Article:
Rabbi Yosef C. Golding, Executive Director, Rofeh Cholim Cancer Society
It was toward the end of Mincha, when the aveilim gather around the bimah to say Kaddish. The cutest looking four-and-a-half year old was among them. He was wearing a bright blue Yarmulka, tzitzis hanging from under his T-shirt, shorts and colored sneakers. And he was standing on a chair.
He was too young to know the entire Aleph Beis, and he needed help reciting the Kaddish. And help him they did. The adults recited Kaddish word for word -very slowly — to allow the little boy to repeat after them:
I tried to answer Yehei Shmei Rabbah out loud…but couldn’t get the words out. I was overcome with emotion…so ashamed. Until I looked around the small shul and saw there was not a dry eye in the house.
This is not the way it’s supposed to be, is it? Parents who get sick are supposed to recover, aren’t they?
I guess not always.
An experience like this makes one lose all of his excuses for not davening, each and every day, to fervently ask that we and our families remain healthy. For it only takes one wayward cell, commanded by the Ribbono Shel Olom, to create havoc with the other few billion cells in one’s body. And that’s when the dreaded disease rears its ugly head.
So how does one have the strength to work in this field…to even contemplate the tragedies that this disease spawns?
A few years ago, I penned a short article entitled “Three Little Miracles” that described the odyssey and, with the help of HaShem, the ultimate victory of three young cancer patients. This past month, I was informed by several RCCS Patient Advocates of three “BIG” miracles that recently emanated from their desks.
Miracle #1: Almost a year ago, a young man, engaged to be married, arrived from overseas to be treated at a hospital in the Midwest that specializes in cancer treatment. The top surgeon there, after an intense examination, told the young man that there was nothing left for him to do but to return home to die. Accompanied by an insurance policy subsidized by RCCS, wonderful askanim helped this young man obtain non-conventional treatment from a different hospital, up north. After several months of treatment, lab reports showed that the tumor had disappeared. Exploratory surgery was performed and when the pathology reports showed him to be 100% clear of the disease, he exclaimed, “I want to have the wedding now, in the hospital!”.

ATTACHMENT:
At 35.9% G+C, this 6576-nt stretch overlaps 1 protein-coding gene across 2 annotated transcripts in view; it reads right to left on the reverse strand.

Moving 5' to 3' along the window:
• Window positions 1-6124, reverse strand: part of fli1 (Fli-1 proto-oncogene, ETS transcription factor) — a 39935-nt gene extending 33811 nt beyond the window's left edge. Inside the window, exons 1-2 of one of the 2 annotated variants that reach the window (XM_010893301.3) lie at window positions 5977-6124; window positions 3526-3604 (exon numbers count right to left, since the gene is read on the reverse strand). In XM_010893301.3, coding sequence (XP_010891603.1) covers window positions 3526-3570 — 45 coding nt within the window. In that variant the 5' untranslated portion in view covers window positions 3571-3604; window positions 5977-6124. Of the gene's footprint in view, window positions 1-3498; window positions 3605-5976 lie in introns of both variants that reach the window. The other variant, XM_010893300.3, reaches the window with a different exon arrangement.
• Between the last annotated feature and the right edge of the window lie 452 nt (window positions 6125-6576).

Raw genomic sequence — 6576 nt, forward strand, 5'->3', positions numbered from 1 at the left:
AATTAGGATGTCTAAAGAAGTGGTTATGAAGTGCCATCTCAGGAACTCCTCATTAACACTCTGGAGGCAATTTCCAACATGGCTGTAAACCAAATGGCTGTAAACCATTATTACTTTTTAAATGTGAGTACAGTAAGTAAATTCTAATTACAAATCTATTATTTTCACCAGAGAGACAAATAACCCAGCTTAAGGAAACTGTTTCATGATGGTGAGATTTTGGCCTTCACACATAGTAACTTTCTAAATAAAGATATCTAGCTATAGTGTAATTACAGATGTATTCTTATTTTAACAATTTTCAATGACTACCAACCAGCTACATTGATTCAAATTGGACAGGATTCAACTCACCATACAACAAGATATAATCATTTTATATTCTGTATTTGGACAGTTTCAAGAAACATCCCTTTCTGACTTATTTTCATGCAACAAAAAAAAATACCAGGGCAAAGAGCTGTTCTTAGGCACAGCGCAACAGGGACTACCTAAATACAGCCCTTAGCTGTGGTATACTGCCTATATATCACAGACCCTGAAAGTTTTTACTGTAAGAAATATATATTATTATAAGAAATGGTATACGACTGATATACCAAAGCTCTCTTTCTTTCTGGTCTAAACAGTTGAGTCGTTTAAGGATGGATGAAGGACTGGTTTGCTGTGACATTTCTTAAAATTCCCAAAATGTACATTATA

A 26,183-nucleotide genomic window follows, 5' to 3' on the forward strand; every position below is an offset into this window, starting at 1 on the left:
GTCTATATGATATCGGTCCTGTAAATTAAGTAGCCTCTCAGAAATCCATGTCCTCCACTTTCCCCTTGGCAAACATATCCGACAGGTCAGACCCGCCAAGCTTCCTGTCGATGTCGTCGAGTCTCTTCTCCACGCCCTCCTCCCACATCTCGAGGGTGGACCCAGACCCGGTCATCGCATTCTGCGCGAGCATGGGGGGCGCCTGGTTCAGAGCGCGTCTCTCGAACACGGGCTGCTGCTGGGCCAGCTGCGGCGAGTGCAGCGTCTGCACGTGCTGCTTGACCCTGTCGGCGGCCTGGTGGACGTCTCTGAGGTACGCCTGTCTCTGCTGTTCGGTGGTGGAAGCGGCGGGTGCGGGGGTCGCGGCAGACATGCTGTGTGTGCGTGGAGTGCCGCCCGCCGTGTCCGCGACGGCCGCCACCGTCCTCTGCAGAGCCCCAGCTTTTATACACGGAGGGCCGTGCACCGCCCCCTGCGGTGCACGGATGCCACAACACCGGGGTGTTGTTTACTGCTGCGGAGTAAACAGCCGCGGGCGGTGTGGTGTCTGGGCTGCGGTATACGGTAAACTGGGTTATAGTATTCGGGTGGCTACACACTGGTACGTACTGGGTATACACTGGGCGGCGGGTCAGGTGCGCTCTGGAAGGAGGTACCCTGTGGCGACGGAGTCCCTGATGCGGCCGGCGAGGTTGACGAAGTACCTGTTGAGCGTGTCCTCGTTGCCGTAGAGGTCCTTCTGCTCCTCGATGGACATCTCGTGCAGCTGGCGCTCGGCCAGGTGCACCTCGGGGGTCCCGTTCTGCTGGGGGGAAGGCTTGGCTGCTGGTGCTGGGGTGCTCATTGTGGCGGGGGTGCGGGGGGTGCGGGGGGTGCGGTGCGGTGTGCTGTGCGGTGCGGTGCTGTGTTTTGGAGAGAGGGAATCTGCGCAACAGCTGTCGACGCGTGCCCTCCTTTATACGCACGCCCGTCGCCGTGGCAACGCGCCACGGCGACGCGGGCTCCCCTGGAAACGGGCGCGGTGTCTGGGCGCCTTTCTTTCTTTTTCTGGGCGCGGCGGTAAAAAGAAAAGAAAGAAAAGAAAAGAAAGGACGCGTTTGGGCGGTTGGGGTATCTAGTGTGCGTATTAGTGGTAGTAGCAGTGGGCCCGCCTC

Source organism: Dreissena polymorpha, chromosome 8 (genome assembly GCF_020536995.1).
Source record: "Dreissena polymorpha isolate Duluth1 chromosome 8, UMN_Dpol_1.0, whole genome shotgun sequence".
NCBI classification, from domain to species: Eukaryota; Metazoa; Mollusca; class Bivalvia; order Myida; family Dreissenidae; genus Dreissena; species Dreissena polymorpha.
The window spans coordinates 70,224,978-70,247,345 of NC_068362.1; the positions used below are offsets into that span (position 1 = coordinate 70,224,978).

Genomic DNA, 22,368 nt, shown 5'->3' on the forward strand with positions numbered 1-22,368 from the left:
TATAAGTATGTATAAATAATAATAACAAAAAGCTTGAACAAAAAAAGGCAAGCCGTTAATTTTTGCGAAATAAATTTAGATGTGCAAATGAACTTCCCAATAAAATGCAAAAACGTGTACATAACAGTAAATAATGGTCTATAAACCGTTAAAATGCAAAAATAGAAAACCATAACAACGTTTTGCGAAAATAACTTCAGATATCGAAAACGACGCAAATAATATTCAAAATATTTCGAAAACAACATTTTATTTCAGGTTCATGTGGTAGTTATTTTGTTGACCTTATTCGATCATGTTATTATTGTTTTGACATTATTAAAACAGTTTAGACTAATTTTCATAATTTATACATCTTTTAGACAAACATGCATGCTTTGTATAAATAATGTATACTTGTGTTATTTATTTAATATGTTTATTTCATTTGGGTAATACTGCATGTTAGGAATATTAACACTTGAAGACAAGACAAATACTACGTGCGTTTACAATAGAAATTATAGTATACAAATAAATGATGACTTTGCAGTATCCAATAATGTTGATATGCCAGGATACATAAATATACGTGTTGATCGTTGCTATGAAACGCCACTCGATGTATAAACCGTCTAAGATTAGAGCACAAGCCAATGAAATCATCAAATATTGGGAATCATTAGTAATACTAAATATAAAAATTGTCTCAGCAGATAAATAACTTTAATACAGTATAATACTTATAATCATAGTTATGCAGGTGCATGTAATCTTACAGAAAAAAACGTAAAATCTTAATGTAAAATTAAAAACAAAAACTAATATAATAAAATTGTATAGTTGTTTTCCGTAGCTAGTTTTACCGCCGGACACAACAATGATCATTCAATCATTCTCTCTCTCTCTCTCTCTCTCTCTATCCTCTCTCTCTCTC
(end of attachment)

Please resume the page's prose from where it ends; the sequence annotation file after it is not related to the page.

Miracle # 2: A young lady who was not feeling well went for tests at a local hospital. Upon initial examination, she was told quite forcefully that she had cancer and that it had spread throughout her body. Armed with an RCCS-sponsored insurance policy, she went to a different hospital, recommended by RCCS, to undergo further MRI testing. After a week of mental anguish and agony, she was just as forcefully told that she did not have cancer, but rather, an infection that could be successfully treated in just a few days!
Miracle # 3: A former hemangioma patient began to experience all the signs of recurrence. She began bumping into things, her vision was blurred, and her speech was slurred; the same symptoms she had experienced seven years before when the original tumor was discovered. There was also an obvious mass on her head. The dreadful MRI was scheduled. In the interim, the family celebrated the bris of a newborn boy. As a merit for a refuah sheleimoh, family members undertook various takanosas a z’chus for the cholah. When the day for the MRI came, the bump on her head had totally disappeared. Her symptoms were gone. The MRI showed nothing but normal brain tissue!
It is well known that Harav Shach zt”l spent an inordinate amount of time helping a mentally deficient young man. The Rav explained that the young man needed a miracle, and he hoped that his extra effort would perhaps serve as a merit to enable the miracle to occur.
The Kli Yakar, in Parshas Ki Savo, explains that a private act of kindness, such as giving maaser to the poor, in turn enables the entire world to receive kindness from HaShem.
I humbly suggest that we all take this to heart and perform as many acts of chessed as we can to serve as a catalyst for theRibbono Shel Olam to perform the miracles we so desperately need down here. And to pray to HaShem for many more “BIG” miracles…
Rabbi Golding serves as Executive Director of the Rofeh Cholim Cancer Society (RCCS) which provides an array of services for cancer-stricken patients in need; primary among them is the subsidizing of health insurance premiums, enabling them to obtain the best possible medical care.
This article first appeared at Hamodia and is republished here with permission.